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EDITIONS
Saturday, 24 February, 2001, 10:03 GMT
1967: Remembering the epidemic
cows in 1967
Doomed: Cattle at a cancelled auction in 1967
John Bennett was a young man when Britain was hit by the last major outbreak of foot-and-mouth disease in 1967, but his memories of the terror felt by farmers have not faded.

Mr Bennett was, and still is, a farmer on Manor Farm in Worcestershire and was also chairman of the local branch of the National Farmers Union.


Our hearts were in our mouths for more than eight weeks

John Bennett
The 150-strong herd of cattle on his 250-acre farm, on the flood-planes of Worcester, escaped the disease - Mr Bennett puts that down to the combined efforts of farmers in the area.

At the peak of the crisis he remembers waking up every morning to listen to the farming programme on the radio, which broadcast at 0600.

"Every day we would hear the latest reports of villages where there had been new outbreaks.

"In our area there were 27 reported cases within five or 10 miles so you can imagine how worried we were. Our hearts were in our mouths for more than eight weeks.

United effort

He says the disease was introduced to Worcestershire when a local farmer fed skimmed milk, bought from Shropshire where the disease was raging out of control, to his pigs.

"We were lucky because we were on the west bank of the River Severn which runs right through the centre of Worcester," he said.

"We were up-wind of the areas where the disease took hold and thanks to the combined efforts of all the region's farmer the outbreak was kept on the east bank.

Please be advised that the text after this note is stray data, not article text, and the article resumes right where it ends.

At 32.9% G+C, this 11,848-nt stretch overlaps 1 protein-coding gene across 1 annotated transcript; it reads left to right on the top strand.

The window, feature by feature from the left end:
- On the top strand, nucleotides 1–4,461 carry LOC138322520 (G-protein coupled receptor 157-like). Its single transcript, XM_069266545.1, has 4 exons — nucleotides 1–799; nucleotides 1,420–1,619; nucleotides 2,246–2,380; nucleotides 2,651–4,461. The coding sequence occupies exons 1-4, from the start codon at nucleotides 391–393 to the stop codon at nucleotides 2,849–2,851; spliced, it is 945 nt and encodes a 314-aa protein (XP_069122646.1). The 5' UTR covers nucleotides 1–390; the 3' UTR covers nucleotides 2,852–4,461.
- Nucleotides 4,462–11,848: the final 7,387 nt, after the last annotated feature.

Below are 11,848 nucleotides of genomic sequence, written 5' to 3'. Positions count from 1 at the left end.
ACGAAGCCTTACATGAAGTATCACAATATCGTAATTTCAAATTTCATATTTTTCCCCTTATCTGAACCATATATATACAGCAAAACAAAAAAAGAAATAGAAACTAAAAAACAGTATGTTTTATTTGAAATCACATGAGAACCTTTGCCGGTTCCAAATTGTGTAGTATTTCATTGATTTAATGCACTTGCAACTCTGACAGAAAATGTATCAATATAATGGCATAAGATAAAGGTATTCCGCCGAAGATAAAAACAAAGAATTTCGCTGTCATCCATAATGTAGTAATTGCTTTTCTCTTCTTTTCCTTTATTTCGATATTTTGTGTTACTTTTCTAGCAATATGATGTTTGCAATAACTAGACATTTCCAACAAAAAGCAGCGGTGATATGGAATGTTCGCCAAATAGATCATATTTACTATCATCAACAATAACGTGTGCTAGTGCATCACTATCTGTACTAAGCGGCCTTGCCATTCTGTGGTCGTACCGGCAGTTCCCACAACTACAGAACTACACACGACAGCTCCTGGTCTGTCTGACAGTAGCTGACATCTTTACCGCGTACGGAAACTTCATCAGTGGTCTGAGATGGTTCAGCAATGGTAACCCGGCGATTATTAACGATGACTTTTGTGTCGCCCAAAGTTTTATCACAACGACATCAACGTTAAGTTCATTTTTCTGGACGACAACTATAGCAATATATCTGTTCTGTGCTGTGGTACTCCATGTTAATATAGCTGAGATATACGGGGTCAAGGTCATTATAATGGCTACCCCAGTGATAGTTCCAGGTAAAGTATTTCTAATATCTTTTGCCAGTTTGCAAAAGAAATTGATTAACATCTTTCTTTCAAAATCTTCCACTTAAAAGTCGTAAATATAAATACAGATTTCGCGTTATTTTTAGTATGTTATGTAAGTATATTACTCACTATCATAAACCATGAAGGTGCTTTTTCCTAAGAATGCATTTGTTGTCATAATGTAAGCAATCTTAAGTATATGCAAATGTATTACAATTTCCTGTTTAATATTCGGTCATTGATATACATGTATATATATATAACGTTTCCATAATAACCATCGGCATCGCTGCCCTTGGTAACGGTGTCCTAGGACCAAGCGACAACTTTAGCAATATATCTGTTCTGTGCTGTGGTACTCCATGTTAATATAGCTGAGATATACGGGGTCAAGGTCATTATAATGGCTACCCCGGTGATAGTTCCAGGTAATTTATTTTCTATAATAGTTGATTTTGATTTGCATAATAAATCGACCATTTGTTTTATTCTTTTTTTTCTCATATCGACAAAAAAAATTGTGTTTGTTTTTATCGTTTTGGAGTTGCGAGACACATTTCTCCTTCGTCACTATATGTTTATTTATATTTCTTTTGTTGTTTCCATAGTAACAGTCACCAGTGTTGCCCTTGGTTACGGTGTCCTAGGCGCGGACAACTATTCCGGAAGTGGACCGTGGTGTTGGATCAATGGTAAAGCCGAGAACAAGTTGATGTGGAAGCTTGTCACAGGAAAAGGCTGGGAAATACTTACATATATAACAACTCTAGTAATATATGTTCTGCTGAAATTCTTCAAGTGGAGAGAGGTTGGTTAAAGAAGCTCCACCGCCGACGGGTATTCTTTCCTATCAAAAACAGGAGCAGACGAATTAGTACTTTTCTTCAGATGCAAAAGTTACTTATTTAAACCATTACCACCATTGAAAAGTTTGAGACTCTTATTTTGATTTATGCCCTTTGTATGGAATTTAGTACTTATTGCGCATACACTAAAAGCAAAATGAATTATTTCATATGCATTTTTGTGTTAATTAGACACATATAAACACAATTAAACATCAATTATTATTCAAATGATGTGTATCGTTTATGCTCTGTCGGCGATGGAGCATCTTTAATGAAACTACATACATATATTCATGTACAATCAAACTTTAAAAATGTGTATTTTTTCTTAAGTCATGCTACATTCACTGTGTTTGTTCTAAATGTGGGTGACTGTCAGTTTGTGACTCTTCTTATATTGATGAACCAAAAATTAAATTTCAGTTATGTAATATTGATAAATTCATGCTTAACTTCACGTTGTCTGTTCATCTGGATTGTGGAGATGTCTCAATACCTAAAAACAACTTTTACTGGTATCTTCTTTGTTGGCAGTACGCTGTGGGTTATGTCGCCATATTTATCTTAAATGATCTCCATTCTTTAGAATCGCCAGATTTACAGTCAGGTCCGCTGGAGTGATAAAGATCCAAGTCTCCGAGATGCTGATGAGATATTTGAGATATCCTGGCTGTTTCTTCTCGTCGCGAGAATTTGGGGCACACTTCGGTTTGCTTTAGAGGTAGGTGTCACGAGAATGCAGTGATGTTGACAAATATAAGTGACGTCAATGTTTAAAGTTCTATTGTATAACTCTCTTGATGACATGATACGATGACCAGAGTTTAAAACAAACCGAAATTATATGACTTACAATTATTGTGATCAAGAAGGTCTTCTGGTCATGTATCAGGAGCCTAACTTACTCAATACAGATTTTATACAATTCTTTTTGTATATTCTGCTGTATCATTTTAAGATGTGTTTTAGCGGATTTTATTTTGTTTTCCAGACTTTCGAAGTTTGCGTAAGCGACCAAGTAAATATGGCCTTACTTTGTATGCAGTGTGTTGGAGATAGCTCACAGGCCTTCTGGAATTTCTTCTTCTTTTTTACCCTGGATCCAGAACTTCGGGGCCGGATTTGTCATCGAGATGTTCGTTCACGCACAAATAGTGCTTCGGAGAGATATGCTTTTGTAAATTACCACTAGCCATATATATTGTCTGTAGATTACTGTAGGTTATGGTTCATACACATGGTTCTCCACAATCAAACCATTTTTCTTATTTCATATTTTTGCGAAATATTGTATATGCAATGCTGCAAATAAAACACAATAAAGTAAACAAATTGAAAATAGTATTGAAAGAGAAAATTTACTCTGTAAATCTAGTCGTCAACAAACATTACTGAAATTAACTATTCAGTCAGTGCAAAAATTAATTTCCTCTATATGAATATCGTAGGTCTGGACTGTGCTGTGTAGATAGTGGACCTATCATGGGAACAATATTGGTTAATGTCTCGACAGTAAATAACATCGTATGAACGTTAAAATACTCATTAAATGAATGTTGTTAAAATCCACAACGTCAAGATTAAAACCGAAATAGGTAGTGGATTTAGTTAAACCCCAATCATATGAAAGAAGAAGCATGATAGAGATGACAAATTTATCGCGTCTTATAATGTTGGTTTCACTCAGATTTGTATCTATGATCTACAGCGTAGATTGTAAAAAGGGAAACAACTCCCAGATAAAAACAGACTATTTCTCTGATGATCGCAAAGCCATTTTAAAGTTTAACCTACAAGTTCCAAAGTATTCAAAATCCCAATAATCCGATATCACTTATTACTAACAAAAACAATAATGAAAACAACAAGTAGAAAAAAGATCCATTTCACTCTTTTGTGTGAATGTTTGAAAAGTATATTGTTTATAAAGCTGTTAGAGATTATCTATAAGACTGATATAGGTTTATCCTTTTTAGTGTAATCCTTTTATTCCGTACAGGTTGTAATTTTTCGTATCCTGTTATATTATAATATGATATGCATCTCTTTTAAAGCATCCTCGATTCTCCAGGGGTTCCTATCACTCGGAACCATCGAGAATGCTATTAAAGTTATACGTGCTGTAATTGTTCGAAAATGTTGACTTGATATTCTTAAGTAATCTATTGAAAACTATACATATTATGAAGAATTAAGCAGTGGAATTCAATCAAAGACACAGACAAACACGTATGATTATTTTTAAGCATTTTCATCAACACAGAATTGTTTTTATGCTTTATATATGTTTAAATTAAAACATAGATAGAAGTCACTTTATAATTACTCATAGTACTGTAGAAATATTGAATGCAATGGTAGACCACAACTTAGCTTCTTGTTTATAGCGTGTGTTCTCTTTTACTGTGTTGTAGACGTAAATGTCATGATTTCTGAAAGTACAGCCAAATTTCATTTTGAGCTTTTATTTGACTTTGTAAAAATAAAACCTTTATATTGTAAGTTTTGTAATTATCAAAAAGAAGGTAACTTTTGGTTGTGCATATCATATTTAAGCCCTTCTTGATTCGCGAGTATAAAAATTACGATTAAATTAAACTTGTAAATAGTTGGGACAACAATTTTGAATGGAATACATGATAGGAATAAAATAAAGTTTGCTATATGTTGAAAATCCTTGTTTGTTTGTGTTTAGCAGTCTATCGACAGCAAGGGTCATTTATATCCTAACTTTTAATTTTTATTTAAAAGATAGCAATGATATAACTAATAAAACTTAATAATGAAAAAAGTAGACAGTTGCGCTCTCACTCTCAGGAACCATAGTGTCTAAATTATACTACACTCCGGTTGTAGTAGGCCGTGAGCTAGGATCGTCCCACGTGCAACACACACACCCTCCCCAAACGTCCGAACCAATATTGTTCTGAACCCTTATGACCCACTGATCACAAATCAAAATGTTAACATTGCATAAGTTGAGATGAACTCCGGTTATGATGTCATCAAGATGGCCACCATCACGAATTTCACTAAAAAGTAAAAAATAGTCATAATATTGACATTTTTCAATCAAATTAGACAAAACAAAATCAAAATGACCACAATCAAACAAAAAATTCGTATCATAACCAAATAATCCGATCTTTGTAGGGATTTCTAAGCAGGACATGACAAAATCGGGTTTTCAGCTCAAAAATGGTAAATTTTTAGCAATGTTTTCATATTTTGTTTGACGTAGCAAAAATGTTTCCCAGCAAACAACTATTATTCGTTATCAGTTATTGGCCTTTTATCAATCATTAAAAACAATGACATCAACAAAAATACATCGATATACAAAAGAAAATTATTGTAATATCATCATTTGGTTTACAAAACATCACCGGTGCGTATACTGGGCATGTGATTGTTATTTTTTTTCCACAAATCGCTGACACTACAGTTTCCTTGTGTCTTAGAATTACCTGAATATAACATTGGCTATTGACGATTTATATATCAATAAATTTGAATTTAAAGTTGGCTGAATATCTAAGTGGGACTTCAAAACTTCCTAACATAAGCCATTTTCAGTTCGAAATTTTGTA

"We managed to raise eight or nine thousand pounds very quickly by asking all the farmers to make a donation and this enabled us to get a reserve supply of disinfectant.

"The local council was very helpful and they built two tarmac sleeping policemen at either end of Worcester bridge, which at that time was the only access from east to west.

"We filled the bit in the middle with straw and disinfectant to stop the disease being brought across the river.

'Lucky'

"As a result, we were very lucky and there were no outbreaks on the west side of the river and the measures we implemented certainly served their purpose in making the public aware."

Mr Bennett is convinced the disease was also spread by ashes from carcasses being incinerated.

"You could see all the bits and pieces coming off the pyres and that helped to spread the disease into the surrounding air," he said.

The 69-year-old farmer has been through his fair share of hardship throughout his years in the farming industry, but remains optimistic

He is not convinced the latest outbreak will result in a crisis similar to that seen 34 years ago.



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